I wipe my muddy hands on the dew on leaves by the side of the track. As luck would have it, there’s cutty grass in there. Soon I’m pinching my skin to stop a trickle of blood. I really don’t want to arrive too scruffy. People in Nepal are usually perfectly dressed and groomed – a small miracle when you’re camping on red earth and have limited washing facilities.

Sure enough, a few minutes later we see Sangita Thami waiting for us at the top of the road, immaculately dressed, hair neatly combed and parted. She picks her way down the steep hillside on uneven stone steps, past a tethered and ruminating buffalo, through long grass.

When we duck under the eaves of a stone house, a thin old lady is feeling her way along the wall. I can’t help but say “Namaste, Grandma”, and touch her arm. Later I find out she’s blind. I wonder how she manages to move around such uneven terrain. But this is her home.

The film crew set Sangita up for an interview on the water situation. Behind her is a wall that would make a great science project. It’s an eco-system unto itself. Moss, ferns and long grass are reclaiming it. It’s eerily beautiful.As they interview her on camera, I watch Sangita’s animated face. She speaks Nepali – I understand nothing. Although she’s smiling, I sense tension and anguish.

Camera operator Bishnu Kalpit translates and it dawns on me that this is her house. The picturesque becomes grotesque. Home isn’t a safe place. When the camera turns off, worry floods her face.

Later, I read a translation of her interview. This is what she said.“I was in my room on the top floor. I was getting ready to study when it started shaking slowly. I thought it’d be short. I knew it was an earthquake. It didn’t seem like it’d stop anytime soon so I ran downstairs to the ground floor.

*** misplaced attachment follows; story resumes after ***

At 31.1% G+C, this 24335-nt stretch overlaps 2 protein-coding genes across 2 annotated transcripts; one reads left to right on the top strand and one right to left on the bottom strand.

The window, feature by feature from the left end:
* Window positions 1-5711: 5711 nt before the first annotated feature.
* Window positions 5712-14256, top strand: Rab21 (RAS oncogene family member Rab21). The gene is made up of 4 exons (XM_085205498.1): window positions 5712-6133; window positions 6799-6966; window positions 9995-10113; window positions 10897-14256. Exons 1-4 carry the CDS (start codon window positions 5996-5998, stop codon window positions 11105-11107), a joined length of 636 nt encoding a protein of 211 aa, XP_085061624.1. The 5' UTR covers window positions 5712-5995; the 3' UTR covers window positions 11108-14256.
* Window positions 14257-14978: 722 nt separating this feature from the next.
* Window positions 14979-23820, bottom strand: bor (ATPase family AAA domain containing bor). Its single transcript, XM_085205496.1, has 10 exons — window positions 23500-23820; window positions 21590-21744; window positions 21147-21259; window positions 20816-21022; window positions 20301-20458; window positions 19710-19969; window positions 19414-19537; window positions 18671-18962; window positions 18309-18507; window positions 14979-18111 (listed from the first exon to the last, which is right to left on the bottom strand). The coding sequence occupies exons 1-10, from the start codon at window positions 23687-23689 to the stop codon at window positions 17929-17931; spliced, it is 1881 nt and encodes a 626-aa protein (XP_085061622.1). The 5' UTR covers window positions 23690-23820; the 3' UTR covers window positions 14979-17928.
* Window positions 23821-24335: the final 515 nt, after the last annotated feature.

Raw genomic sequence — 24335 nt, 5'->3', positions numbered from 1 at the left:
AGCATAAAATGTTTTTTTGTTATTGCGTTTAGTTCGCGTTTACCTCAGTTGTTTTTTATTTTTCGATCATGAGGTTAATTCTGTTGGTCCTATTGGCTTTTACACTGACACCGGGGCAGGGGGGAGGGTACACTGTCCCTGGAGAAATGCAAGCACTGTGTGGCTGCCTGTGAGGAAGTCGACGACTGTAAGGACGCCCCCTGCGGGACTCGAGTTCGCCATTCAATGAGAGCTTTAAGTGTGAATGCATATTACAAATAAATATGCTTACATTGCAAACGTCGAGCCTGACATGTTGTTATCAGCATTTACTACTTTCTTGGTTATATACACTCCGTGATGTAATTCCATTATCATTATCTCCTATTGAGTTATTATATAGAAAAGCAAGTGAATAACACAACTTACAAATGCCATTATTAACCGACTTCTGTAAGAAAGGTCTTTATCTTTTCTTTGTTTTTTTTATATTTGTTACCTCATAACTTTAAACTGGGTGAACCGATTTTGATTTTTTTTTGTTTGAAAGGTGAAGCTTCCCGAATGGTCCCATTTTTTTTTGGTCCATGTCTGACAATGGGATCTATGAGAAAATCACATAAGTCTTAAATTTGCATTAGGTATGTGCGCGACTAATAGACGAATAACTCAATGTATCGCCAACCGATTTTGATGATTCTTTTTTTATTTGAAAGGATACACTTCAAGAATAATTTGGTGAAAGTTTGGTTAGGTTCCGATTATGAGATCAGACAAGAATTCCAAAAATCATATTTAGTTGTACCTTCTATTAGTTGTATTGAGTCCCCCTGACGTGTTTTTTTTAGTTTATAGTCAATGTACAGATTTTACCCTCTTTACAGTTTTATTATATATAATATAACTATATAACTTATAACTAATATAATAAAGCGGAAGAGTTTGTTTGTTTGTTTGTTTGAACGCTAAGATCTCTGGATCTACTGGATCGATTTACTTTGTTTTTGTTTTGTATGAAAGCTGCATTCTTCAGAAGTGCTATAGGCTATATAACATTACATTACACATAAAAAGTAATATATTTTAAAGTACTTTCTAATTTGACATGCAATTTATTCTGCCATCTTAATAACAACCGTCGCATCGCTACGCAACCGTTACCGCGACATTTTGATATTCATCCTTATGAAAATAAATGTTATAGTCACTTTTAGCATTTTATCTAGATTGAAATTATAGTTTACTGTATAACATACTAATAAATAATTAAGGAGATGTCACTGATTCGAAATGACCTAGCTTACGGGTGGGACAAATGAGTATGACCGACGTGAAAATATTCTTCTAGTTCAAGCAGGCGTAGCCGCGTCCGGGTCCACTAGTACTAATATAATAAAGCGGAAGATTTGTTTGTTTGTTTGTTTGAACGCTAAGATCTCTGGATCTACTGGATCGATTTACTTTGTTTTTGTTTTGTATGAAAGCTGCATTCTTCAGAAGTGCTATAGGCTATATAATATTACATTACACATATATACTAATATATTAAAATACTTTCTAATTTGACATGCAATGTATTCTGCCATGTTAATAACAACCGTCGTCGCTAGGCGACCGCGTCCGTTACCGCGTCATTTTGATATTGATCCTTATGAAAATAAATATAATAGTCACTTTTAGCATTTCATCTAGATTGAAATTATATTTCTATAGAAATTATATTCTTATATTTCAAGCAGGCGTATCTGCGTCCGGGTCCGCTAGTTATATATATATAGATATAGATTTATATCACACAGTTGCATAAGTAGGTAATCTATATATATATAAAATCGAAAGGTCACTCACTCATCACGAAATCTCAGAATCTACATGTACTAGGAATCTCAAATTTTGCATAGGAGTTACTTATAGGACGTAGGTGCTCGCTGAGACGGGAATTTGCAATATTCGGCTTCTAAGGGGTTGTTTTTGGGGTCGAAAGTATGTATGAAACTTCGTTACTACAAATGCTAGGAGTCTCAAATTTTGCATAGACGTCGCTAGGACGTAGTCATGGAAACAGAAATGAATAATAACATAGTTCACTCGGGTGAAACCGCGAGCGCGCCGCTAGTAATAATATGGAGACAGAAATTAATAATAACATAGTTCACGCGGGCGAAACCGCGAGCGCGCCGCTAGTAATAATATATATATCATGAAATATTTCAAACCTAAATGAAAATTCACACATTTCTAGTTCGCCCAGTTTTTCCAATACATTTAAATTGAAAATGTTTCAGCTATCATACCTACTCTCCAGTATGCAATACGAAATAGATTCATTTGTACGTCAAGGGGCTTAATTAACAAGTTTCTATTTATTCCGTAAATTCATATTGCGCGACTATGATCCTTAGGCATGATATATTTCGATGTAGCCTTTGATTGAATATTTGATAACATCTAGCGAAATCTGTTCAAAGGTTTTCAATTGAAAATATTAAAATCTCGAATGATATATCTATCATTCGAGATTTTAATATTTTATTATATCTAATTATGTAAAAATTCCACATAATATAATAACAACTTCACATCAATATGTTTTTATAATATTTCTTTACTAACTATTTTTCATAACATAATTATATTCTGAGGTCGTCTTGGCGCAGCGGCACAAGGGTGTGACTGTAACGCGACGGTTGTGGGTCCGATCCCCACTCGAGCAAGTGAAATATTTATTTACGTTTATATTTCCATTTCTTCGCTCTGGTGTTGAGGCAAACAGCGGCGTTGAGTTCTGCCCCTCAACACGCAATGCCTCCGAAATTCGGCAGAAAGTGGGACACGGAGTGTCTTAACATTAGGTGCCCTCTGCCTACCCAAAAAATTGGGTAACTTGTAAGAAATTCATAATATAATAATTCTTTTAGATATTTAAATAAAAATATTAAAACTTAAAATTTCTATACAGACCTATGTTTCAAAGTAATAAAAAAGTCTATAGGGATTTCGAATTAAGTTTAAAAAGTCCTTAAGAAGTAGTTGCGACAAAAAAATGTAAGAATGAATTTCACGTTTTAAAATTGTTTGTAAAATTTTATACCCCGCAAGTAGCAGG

“As soon as I got outside, I saw a house nearby collapse. And then I got scared. I couldn’t go anywhere; the rubble from the collapsed house had blocked the way so I waited outside.

“I started shouting when I realized my parents were on the top floor. I thought they got trapped so I kept shouting as if I’d lost my mind. Although my parents had followed me outside and I could see them there, I couldn’t stop thinking they were in trouble. I couldn’t stop screaming.”

Sangita is now living in what I’d call a shed made out of corrugated iron behind her house. She says she’s got used the aftershocks. But what worries her is the effect of rain on loosened the earth above her house.

The Red Cross has trained her and other community members to do basic maintenance so families have safe water for drinking, cooking and washing.

“The earthquake destroyed the water pipes in many places. Many pipelines and water tanks have been damaged in the earthquake. Pipelines have broken and the debris keeps blocking water channels to the village. We have to keep repairing it or there’s no water.”

But she’d like to see more water systems – they have to queue for water.

After the interview, she leads us to another part of the village. There’s a big open field where boys are playing volleyball. To the side, where it’s very steep, are a couple of dozen temporary shelters in the basic shape children make when they draw a house. Their roofs are tarpaulins or corrugated iron. These shacks now house a whole village, which moved after a landslide destroyed their stone cottages.

Between the settlement and the volleyball field are tiny latrines.

A lot of what people need has come from the Red Cross – tarpaulins, corrugated iron, rope, cooking pots, water containers, blankets, even the water supply.

But people are worried about how they’ll survive winter, when snow falls on the volleyball field. People usually rely on thick-walled houses and warm clothes – which most people don’t have any more.